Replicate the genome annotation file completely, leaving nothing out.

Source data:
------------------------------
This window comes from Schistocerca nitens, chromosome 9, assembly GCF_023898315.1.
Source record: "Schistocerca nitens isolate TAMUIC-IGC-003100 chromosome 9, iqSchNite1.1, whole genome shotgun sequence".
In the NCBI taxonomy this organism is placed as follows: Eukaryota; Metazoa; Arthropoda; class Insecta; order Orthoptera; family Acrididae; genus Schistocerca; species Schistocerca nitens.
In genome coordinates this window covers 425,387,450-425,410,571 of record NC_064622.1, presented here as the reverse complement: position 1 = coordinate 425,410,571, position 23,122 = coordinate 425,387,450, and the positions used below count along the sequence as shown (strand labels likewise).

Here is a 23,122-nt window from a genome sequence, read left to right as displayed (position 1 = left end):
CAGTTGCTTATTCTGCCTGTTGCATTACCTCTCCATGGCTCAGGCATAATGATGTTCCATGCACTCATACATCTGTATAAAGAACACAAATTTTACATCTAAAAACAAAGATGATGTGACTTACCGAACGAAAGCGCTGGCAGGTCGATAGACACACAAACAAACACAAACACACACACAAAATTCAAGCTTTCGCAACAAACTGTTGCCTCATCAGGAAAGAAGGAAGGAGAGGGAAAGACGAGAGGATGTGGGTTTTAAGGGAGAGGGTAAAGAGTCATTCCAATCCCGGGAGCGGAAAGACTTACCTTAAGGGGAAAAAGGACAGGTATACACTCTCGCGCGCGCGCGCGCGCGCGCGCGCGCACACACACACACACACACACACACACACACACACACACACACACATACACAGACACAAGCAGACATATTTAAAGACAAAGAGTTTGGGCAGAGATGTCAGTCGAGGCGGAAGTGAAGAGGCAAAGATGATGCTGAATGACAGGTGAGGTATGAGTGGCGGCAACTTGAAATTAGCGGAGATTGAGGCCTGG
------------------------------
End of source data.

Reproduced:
This window comes from Schistocerca nitens, chromosome 9, assembly GCF_023898315.1.
Source record: "Schistocerca nitens isolate TAMUIC-IGC-003100 chromosome 9, iqSchNite1.1, whole genome shotgun sequence".
In the NCBI taxonomy this organism is placed as follows: Eukaryota; Metazoa; Arthropoda; class Insecta; order Orthoptera; family Acrididae; genus Schistocerca; species Schistocerca nitens.
In genome coordinates this window covers 425,387,450-425,410,571 of record NC_064622.1, presented here as the reverse complement: position 1 = coordinate 425,410,571, position 23,122 = coordinate 425,387,450, and the positions used below count along the sequence as shown (strand labels likewise).

Here is a 23,122-nt window from a genome sequence, read left to right as displayed (position 1 = left end):
CAGTTGCTTATTCTGCCTGTTGCATTACCTCTCCATGGCTCAGGCATAATGATGTTCCATGCACTCATACATCTGTATAAAGAACACAAATTTTACATCTAAAAACAAAGATGATGTGACTTACCGAACGAAAGCGCTGGCAGGTCGATAGACACACAAACAAACACAAACACACACACAAAATTCAAGCTTTCGCAACAAACTGTTGCCTCATCAGGAAAGAAGGAAGGAGAGGGAAAGACGAGAGGATGTGGGTTTTAAGGGAGAGGGTAAAGAGTCATTCCAATCCCGGGAGCGGAAAGACTTACCTTAAGGGGAAAAAGGACAGGTATACACTCTCGCGCGCGCGCGCGCGCGCGCGCGCGCACACACACACACACACACACACACACACACACACACACACACACATACACAGACACAAGCAGACATATTTAAAGACAAAGAGTTTGGGCAGAGATGTCAGTCGAGGCGGAAGTGAAGAGGCAAAGATGATGCTGAATGACAGGTGAGGTATGAGTGGCGGCAACTTGAAATTAGCGGAGATTGAGGCCTGG